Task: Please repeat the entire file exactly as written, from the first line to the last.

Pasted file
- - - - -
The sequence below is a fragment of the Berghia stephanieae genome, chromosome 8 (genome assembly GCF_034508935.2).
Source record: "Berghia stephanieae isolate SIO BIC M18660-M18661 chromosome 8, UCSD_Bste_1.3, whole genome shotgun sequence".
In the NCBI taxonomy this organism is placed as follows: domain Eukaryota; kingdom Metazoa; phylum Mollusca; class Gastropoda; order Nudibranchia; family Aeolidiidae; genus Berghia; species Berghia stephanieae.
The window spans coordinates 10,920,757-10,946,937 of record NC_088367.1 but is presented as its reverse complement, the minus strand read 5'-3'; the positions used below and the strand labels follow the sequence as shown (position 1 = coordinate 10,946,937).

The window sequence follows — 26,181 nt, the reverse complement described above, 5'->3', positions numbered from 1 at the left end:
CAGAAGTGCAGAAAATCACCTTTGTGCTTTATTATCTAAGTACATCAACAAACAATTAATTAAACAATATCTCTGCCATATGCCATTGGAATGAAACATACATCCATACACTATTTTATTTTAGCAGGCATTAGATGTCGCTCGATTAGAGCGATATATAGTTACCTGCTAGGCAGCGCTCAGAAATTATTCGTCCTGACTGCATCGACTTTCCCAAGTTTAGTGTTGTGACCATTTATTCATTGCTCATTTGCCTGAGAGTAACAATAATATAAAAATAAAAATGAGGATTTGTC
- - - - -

The sequence below is a fragment of the Berghia stephanieae genome, chromosome 8 (genome assembly GCF_034508935.2).
Source record: "Berghia stephanieae isolate SIO BIC M18660-M18661 chromosome 8, UCSD_Bste_1.3, whole genome shotgun sequence".
In the NCBI taxonomy this organism is placed as follows: domain Eukaryota; kingdom Metazoa; phylum Mollusca; class Gastropoda; order Nudibranchia; family Aeolidiidae; genus Berghia; species Berghia stephanieae.
The window spans coordinates 10,920,757-10,946,937 of record NC_088367.1 but is presented as its reverse complement, the minus strand read 5'-3'; the positions used below and the strand labels follow the sequence as shown (position 1 = coordinate 10,946,937).

The window sequence follows — 26,181 nt, the reverse complement described above, 5'->3', positions numbered from 1 at the left end:
CAGAAGTGCAGAAAATCACCTTTGTGCTTTATTATCTAAGTACATCAACAAACAATTAATTAAACAATATCTCTGCCATATGCCATTGGAATGAAACATACATCCATACACTATTTTATTTTAGCAGGCATTAGATGTCGCTCGATTAGAGCGATATATAGTTACCTGCTAGGCAGCGCTCAGAAATTATTCGTCCTGACTGCATCGACTTTCCCAAGTTTAGTGTTGTGACCATTTATTCATTGCTCATTTGCCTGAGAGTAACAATAATATAAAAATAAAAATGAGGATTTGTC